That greed has bought about the fall of the high street too and, like an alcoholic, landlords and town councils are so addicted to high rents and business taxes that they will not own up to the fact that it’s not in their best interests until they hit rock bottom.

My radar is picking up the feeling that people want to trust. They want to be stress-free consumers. They want to believe what it says on the can. They need to know the producer, they need to see the product being produced, and it’s only then do they know it’s real.

Do that and you have a long-term relationship built on value, belief and trust, rather than a soulless transaction based on price alone.

When we open inPlymouthin October, and Poundbury in June 2012, these restaurants will be species of the mothership in Lyme and not clones. They and any future bakery will get their names from their geographic position – i.e. The Royal William Bakery and the Butter Market Bakery.

As with Lyme we will make everything on site in view of our customers, and each product will be branded with the name of the place of manufacture. Items will come in as ingredients and will be turned into a product that can be consumed on the premises or taken away as groceries to be eaten at home.

This isn’t necessarily the easiest way of doing it for us, but it’s the most authentic, and it’s the way I believe our consumers want to see things done.

Because as my father used to say “if it was easy, everyone would do it”.

We all love applause a dammed lot more than we like criticism. But to paraphrase Kipling, if we can treat those two imposters just the same…

The thing is, while applause is great it’s often criticism which is more useful… as long as it’s focused on the problem. But I think I speak for just about everyone in a creative business when I say it’s the over-egged criticism that provokes acute frustration.

If just one person blogs or tweets that they really, really hated the experience in your restaurant, you instantly forget the twenty who loved it and stay awake all night worrying that the business is going to fail because of that bad review. I completely understand why actors take to drink.

And it’s not that we don’t want people to say what they think; it’s just that we want real, honest feedback focused on the point of our failure, rather than something confusing and beefed up by adding 20 other minor or non-existent offences for good measure.

I have obviously experienced this recently because why else would I be writing this.

Someone wrote this same criticism in several travel review sites: “Don’t be deceived by some of the reviews you may find about this place, my own experience at least was quite poor. I walked into this place with a friend just before 2pm mid week May and the whole place was shambolic. There was no help at the counter where just a few unappetising bits of food were left over. My mate had a soup and I ended up having a slice of cake as there was no savoury choice left, just a few sorry looking salad leaves. I had to shout at the surly baker to ask them what to do and was told to just grab what I wanted and to move on to one of the benches where one of the waitresses would have taken my drinks order. We sat down, among the abundant debris of other diners, finished our meagre repast and nobody materialised. The two waitresses were busier chatting away with some of the locals, but made no attempt at making eye contact so we walked out, paying close to £9 for one tomato soup and a slice of cake, consumed surrounded by dirty dishes. Frankly I don’t know how places can get away with such poor service. You are better off with a takeaway on a park bench, at least you know you are not being ripped off.”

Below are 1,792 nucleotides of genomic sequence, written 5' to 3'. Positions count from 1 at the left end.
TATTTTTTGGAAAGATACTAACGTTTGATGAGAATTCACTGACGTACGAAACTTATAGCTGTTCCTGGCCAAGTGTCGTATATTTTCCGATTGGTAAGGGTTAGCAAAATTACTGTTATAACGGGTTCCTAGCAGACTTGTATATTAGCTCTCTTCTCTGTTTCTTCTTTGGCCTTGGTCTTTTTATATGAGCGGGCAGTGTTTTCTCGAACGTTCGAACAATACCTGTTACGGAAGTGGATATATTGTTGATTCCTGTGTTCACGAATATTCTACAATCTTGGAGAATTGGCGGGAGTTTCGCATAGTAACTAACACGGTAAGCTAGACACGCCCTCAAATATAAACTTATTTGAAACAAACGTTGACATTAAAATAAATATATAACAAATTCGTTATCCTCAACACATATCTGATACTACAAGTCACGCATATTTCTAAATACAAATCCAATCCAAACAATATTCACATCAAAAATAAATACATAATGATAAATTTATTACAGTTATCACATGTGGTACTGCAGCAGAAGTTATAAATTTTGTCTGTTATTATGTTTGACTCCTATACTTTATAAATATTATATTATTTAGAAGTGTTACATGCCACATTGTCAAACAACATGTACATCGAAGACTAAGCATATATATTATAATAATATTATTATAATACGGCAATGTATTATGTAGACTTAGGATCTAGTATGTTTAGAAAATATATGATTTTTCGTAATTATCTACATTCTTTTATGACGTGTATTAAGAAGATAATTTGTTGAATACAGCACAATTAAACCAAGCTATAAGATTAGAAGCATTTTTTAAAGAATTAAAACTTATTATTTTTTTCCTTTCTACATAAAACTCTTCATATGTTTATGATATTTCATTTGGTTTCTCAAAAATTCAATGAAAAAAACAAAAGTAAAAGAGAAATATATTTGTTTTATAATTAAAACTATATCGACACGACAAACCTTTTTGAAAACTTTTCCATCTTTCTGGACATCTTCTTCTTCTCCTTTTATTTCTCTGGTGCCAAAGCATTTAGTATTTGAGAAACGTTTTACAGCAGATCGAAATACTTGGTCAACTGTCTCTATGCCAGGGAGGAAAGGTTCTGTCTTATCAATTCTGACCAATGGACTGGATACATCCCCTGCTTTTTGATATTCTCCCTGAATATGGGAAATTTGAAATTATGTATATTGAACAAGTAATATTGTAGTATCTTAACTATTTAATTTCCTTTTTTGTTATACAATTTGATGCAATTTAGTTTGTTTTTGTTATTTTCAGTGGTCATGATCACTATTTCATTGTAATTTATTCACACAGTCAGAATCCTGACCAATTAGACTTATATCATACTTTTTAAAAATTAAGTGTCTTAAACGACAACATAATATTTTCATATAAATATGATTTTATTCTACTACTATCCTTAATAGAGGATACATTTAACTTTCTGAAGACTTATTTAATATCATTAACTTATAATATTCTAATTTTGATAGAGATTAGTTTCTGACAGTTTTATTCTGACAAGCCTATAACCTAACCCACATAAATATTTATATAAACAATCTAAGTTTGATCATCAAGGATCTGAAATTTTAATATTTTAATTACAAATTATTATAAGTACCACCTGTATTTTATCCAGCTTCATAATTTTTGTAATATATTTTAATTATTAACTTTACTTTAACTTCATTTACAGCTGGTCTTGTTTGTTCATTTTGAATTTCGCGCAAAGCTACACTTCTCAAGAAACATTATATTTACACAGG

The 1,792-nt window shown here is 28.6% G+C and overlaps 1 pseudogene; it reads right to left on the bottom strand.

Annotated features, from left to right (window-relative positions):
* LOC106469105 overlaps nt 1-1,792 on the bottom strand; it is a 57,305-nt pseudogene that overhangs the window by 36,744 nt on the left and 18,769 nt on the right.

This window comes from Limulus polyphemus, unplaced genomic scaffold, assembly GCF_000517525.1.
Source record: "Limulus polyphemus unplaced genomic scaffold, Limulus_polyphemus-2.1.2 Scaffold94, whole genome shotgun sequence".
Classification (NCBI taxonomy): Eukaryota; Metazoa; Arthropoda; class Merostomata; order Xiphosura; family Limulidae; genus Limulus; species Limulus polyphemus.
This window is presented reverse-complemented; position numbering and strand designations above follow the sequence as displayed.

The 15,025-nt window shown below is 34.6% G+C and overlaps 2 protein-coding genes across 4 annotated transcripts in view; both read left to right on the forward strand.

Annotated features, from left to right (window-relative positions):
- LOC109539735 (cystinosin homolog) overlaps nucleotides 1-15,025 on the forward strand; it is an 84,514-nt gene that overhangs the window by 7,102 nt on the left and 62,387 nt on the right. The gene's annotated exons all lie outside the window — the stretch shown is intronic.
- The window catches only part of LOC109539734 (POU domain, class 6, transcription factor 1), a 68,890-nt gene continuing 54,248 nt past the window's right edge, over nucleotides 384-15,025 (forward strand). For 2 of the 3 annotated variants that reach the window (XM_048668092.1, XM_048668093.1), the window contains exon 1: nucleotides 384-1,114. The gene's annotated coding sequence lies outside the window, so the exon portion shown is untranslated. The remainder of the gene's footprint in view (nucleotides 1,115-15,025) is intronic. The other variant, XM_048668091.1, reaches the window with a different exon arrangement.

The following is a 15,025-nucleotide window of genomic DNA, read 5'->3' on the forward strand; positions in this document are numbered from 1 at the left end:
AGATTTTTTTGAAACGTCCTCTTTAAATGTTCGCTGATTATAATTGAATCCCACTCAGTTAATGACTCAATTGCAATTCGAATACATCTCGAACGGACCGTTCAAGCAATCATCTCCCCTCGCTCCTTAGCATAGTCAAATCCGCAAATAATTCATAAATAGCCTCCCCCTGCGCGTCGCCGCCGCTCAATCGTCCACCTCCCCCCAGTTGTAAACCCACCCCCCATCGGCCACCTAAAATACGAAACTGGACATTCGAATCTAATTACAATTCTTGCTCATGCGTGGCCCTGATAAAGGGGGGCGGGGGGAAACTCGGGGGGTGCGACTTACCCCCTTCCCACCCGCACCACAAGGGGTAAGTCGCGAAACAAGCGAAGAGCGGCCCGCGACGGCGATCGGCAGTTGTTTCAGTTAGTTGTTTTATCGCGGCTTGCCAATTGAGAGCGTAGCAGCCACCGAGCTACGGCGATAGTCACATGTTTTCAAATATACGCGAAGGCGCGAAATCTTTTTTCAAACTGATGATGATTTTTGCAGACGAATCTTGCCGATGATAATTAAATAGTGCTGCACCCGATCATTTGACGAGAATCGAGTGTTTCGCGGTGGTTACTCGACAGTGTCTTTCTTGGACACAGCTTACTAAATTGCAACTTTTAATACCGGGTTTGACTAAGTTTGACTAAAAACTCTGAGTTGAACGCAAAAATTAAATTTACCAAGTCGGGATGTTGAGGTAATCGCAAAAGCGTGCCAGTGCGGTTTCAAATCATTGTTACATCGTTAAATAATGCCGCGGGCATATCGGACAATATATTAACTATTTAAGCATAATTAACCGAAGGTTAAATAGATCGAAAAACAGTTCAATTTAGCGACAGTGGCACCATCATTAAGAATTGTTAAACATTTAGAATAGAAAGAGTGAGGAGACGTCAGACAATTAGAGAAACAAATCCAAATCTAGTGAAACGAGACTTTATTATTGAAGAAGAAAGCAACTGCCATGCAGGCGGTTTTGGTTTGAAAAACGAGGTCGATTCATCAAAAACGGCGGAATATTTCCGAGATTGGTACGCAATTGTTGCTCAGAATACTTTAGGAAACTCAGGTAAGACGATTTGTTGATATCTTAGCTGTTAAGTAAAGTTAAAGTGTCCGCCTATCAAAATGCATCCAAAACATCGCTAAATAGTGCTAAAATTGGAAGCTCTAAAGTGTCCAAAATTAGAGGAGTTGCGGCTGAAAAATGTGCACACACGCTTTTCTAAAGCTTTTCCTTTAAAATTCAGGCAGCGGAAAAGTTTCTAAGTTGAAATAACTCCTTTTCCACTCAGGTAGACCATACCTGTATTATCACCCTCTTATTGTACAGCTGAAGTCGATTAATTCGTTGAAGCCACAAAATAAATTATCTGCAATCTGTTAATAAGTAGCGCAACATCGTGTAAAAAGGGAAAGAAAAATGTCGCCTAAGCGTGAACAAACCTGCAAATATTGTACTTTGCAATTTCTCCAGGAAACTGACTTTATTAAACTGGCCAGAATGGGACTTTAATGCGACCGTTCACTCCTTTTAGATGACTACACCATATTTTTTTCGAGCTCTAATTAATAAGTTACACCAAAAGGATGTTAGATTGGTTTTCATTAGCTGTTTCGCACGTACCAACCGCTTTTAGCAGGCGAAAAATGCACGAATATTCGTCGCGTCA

However, what then tends to happen is that a happy customer comes to our aid with counter explanation of the experience, such as this one: “We visited this bakery in May; we almost walk past as it’s slightly set back from the road. It is a working bakery, at the back is were you can see all the bread, cakes & savouries being prepared & cooked, the seating is simple & basic with 2 very long communal tables with long benches either side. It is basically self service, for breakfast you find a space (if you can it gets very busy) get your tea or coffee from the table on the side wall, the coffee is fresh made, then go over to the other side where there a huge selection of freshly baked bread, grab a loaf & start slicing, drop you bread into the toaster & away you go, butter, jam & peanut butter are in huge bowls on the tables, Toast was £2.95 for as much as you can eat. As the morning moves on towards lunchtime all the lunch food starts to come out, a very good choice of pizza, flans & all manor of savoury things all £5.95 for a big portion. If you have your heart set on something in particular you need to be quick as its goes very quickly.”

The problem is that all the extra criticisms of the complainer get in the way of the things we can actually fix. For example when the complainer spoke of “sitting down, among the abundant debris of other diners” we recognised this as an issue and have now focused our energies on clearing away as soon as people leave the table, or before.